The dispatch radio comes alive with driver radio checks, road hazard concerns and checking in to advise of school arrivals. The First Responder vehicle routinely travels the road to check on road construction sites, meet with parents regarding the bus stop locations, and observes the bus drivers to assure they all operate in accordance with governing laws. The drivers generally return to the depot around 8:30 a.m. as all buses are parked neatly in a row. At 1:30 p.m. the drivers return to the compound for their afternoon routes. After the kids are delivered safely to their destinations, the school bus operation continues with an additional commitment to serve the community. No two days are alike. There is always something that needs attention. Routes are sometimes rescheduled to balance time more efficiently and to prevent overcrowding. Bailey makes it a point to meet with military and city officials, public safety agencies, and construction companies to address and assure a safe environment for students walking to schools or to bus stops. Training new driver recruits and staff members also takes place mid day.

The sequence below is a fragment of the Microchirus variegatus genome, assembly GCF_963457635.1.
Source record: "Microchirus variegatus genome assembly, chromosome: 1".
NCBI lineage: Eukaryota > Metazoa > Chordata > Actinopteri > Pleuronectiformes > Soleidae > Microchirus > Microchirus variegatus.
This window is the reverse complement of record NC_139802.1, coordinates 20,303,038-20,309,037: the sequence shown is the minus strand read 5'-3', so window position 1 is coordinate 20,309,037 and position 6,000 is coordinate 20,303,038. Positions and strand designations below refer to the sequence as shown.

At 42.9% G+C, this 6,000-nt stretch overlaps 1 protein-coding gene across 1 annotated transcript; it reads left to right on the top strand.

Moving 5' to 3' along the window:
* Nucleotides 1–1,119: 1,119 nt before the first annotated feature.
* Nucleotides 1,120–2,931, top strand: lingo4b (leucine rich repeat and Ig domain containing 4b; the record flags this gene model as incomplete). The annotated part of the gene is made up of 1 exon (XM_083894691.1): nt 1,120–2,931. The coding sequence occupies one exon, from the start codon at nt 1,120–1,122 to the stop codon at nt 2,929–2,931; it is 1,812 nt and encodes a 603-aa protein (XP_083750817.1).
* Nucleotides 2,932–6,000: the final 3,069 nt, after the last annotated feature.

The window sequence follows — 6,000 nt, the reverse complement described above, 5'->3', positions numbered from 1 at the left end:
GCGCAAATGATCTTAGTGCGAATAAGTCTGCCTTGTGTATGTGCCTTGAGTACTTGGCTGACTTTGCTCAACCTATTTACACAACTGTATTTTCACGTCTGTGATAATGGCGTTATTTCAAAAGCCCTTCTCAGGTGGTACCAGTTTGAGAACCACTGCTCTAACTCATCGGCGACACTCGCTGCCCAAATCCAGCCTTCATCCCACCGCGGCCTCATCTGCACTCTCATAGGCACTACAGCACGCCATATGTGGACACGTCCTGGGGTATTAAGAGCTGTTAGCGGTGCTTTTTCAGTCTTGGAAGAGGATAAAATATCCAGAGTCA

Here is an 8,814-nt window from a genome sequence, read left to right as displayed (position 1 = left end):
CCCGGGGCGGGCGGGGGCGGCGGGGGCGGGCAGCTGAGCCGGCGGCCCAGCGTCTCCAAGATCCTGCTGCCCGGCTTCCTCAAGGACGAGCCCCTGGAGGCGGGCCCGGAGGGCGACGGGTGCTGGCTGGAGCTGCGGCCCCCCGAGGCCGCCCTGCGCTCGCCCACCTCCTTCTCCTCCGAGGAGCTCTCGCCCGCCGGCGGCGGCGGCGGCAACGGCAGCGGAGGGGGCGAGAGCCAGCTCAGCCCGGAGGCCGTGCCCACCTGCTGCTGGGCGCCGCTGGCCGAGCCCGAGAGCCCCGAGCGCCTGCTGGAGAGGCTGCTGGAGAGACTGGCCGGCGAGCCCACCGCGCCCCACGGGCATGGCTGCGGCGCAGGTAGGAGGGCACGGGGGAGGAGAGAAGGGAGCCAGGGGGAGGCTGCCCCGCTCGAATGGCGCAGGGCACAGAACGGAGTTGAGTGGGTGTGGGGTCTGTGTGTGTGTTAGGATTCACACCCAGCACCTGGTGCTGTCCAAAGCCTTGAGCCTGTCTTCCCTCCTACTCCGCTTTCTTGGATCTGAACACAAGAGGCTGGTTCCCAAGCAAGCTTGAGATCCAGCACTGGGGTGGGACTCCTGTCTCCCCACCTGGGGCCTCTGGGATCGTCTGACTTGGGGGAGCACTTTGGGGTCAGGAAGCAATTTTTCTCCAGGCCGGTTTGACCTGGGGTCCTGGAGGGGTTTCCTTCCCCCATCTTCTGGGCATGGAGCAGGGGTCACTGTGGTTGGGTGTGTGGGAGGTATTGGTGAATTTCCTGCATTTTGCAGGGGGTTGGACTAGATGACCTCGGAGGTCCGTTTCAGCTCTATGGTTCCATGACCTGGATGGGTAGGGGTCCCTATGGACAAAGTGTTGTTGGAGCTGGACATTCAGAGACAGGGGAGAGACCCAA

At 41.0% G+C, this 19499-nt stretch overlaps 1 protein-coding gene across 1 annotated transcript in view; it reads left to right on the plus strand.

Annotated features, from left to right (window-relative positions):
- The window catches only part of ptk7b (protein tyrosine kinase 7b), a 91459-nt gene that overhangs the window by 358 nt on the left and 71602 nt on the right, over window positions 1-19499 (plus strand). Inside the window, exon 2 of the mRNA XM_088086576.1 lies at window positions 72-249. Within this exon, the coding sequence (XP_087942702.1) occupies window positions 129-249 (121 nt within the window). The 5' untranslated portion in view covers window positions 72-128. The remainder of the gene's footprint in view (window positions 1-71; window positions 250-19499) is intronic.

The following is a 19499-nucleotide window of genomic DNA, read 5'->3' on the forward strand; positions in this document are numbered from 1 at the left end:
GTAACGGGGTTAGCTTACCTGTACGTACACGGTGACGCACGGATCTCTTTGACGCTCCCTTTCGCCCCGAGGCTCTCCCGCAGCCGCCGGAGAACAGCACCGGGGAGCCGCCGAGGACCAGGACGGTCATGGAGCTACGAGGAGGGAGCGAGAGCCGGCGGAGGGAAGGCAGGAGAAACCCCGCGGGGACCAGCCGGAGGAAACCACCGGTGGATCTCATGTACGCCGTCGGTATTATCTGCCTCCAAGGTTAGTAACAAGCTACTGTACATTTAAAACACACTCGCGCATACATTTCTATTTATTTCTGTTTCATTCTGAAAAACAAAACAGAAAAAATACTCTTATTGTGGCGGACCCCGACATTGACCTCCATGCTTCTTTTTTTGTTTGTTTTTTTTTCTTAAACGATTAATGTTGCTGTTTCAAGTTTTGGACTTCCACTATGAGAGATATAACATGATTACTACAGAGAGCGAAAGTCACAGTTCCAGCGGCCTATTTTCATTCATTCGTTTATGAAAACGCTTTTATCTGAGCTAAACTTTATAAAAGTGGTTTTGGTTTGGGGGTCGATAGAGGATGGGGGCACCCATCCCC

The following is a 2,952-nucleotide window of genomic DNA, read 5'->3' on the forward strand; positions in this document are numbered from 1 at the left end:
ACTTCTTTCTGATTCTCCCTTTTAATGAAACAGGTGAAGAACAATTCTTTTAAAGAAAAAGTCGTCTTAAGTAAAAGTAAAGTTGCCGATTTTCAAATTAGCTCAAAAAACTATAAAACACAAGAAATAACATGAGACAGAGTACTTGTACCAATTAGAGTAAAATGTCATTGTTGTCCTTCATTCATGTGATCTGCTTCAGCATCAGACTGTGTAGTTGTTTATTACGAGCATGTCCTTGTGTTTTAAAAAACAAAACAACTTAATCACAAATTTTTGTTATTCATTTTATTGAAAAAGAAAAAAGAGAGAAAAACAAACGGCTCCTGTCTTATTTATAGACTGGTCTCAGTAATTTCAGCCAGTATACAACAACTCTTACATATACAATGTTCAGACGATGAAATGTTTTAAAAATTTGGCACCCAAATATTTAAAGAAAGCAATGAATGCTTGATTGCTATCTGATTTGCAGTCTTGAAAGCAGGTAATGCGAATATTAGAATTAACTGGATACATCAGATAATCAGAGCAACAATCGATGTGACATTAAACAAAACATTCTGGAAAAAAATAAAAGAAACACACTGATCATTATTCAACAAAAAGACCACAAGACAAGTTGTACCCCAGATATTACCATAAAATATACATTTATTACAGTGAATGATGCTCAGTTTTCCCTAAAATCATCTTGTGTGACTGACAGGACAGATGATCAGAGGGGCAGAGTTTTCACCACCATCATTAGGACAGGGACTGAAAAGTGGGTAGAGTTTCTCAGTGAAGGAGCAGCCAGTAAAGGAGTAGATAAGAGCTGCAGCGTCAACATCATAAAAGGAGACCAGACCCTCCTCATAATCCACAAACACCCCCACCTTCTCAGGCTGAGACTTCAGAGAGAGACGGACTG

The employees range in age from early 30’s to 70’s, and 62% of them have either attended college or hold Master’s degrees. In order to drive buses for the Biloxi System, it is required that you be at least a high school graduate and you must obtain a Commercial Driver’s License, Class B. A medical fitness test is also a requirement. Drivers are randomly evaluated and inspections are conducted without warning to assure their compliance with governing laws and education policies. In order to be hired as a school bus technician, you must be well versed in today’s technology, constantly honing your skills and knowledge of the industry and you must become ASE Master certified. Bailey runs a very tight ship and expects excellence from every driver and every technician at all times.
Similar to cars, school buses need to have routine maintenance. Oil and oil filters must be changed, as well as getting regular tune-ups, brake inspections and rotating the tires. Buses tend to “shake and rattle” as the years pass so inspections of the suspension components and electrical systems are done regularly as well. The frame rails are inspected for fatigue cracks which happens as a result of years of twisting and flexing. The maintenance cost per bus, per year is approximately $1,300 which does not cover fuel or overhead expenses. The Biloxi transportation department building was constructed in 1980. It has three large bus repair bays and one smaller bay for utility vehicles. Parts are available in a matter of hours for special orders but Sam Bailey keeps a solid working stock in house for planned scheduled services.